Polyplastics Technical Solution Center

Polyplastics is a joint venture between Daicel Polymer Ltd. (55 %) and the US-based Tekona Inc. (of the Hoechst Group, 45 %), and is a manufacturer of resin material for engineering plastics (high performance plastics used in automobiles and consumer electronics). The company has the world's largest factory used to manufacture POM (polyoxymethylene) and boasts the highest market share in Japan at 60 %, in addition to PBT (polybutylene terephthalate).

While Polyplastics manufactures and sells resin, its Technical Solution Center is responsible for technical support of resin products developed and manufactured by the company's customers. The company initially created a center in Japan (located in Fuji) and secured a domestic top market share through its technical support. In recent years, it has expanded overseas into China (Shanghai) and Taiwan (Kaohsiung), and, in 2008, into Thailand within NSTDA's MTEC. As ASEAN and, in particular, Thailand becomes the center for automobile manufacturing, Technical Solution Center provides technical support in manufacturing and defect analysis to “molders” who are subcontracted by the automakers.

The quality of high-performance plastic parts is dependent on the characteristics of the plastic material as well as the product design, molding equipment, and the settings of the equipment. Thus, the role of the Technical Solution Center is a fourstep process of material selection, product and mold design, molding, and molded product analysis, where the two latter steps are focused in Thailand. When customers have issues, the center performs a defect analysis (for example, an analysis of impurities that may have been mixed into the plastic) and cross-section analysis to determine the cause of the defect and offer advice. It sometimes goes on-site to confirm the molding process and make suggestions for improvements.

At present, many Japanese automakers including Toyota and Honda have development centers in the Bangkok vicinity. The large parts supplier Denso also established a development center, using it to work with automakers on local development projects. As auto design and development procedures previously done in Japan are transferred to Thailand, Polyplastics deems it important to build relationships through its technical support during product development, so that its materials can be used. In the future, it will need to support processes such as material selection and product and mold design through computer-aided engineering.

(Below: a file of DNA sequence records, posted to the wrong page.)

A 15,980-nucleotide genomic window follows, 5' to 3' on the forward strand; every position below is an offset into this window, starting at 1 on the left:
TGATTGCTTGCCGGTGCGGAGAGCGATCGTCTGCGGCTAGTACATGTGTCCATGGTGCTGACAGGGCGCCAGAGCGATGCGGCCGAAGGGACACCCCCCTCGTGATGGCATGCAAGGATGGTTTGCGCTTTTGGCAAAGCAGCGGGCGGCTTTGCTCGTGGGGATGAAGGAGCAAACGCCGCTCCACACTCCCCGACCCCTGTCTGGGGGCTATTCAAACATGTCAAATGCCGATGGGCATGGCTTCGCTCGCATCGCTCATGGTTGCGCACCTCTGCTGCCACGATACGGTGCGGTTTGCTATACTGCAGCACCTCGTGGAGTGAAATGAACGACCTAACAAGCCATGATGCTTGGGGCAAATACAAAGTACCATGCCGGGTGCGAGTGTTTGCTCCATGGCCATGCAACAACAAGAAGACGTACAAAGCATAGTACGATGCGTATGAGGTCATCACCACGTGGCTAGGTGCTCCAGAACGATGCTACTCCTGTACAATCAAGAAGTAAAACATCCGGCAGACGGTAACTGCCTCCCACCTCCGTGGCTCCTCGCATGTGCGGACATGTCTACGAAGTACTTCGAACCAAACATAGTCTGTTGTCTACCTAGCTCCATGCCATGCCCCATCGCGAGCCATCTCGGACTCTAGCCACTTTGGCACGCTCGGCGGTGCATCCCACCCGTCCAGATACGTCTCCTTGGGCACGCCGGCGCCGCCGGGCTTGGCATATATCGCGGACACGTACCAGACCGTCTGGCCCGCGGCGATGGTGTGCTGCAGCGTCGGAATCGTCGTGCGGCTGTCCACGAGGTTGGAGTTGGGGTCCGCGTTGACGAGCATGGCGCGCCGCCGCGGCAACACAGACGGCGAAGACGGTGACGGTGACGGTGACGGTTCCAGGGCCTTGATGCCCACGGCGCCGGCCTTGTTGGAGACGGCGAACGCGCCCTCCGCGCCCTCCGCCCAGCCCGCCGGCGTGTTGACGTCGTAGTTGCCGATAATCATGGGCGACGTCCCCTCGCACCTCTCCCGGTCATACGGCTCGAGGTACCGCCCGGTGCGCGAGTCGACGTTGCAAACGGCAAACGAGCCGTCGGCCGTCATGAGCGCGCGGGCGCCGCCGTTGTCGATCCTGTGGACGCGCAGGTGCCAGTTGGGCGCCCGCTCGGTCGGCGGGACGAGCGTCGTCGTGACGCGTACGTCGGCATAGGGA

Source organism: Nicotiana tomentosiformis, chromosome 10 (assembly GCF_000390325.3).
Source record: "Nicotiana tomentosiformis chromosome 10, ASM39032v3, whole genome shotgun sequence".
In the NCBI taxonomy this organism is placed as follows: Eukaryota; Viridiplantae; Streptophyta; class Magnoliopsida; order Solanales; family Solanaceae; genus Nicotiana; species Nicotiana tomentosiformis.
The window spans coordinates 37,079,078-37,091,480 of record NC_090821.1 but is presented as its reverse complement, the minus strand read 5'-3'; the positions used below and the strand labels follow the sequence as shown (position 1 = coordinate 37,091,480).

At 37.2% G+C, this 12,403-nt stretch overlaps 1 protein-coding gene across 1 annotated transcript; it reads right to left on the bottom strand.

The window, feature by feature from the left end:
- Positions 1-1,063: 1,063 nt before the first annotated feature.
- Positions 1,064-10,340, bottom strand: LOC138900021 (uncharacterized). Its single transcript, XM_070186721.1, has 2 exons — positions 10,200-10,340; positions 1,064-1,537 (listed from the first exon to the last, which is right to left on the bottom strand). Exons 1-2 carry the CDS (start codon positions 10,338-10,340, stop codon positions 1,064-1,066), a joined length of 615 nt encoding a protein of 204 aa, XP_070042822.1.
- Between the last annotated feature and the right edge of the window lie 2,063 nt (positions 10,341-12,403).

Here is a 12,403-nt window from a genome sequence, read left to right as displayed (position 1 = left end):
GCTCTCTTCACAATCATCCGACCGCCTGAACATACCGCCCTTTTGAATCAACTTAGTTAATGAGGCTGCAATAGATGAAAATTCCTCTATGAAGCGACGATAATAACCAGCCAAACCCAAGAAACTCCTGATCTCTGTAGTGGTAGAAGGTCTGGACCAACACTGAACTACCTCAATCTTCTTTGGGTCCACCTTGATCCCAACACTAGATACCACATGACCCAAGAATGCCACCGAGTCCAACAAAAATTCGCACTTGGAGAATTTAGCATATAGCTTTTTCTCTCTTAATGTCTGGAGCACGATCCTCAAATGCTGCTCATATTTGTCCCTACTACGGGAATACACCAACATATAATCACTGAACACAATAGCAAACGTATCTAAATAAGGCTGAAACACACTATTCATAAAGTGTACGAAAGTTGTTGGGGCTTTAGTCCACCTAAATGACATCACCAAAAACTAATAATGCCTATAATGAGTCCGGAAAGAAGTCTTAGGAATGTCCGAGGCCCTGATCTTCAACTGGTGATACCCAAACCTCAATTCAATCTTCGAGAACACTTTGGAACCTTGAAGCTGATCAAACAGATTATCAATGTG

The three key benefits of creating a center within NSTDA's MTEC are as follows: (1) information, (2) personnel, and (3) equipment. In regards to information, Polyplastics can detect development needs of the nation and customers through its NSTDA contacts and develop ways to roll out its business in foreign markets. For technical information, the company is in an environment where it can easily interact with advanced technologies sponsored by the NSTDA. Regarding personnel, the company can expect to gain motivation in technical matters by working with NSTDA staff. In addition, one can expect a stable pool of employees because the NSTDA's image (i.e., an elite organization with many PhDs) and geographical benefits (short commute times and Bangkok vicinity location) make it easy to attract quality workers. In regard to equipment, private firms can borrow low-usage but expensive equipment such as molding and measuring equipment. The NSTDA also has large conference rooms, which Polyplastics is considering using for the company-sponsored seminars. However, according to the director of the center, these merits “cannot be realized by simply creating a center within NSTDA's MTEC. It is important to build good relationships with the NSTDA's research center and to closely share information with them” (from an April 2010 interview).

There are merits for MTEC as well. By working with Polyplastics, MTEC can gain technical expertise about industrial applications for high-performance chemical materials. Polyplastics provides opportunities for internships in its Japanese technical centers to NSTDA employees, providing a valuable opportunity for NSTDA researchers to learn about the industrialization of the center's technology.

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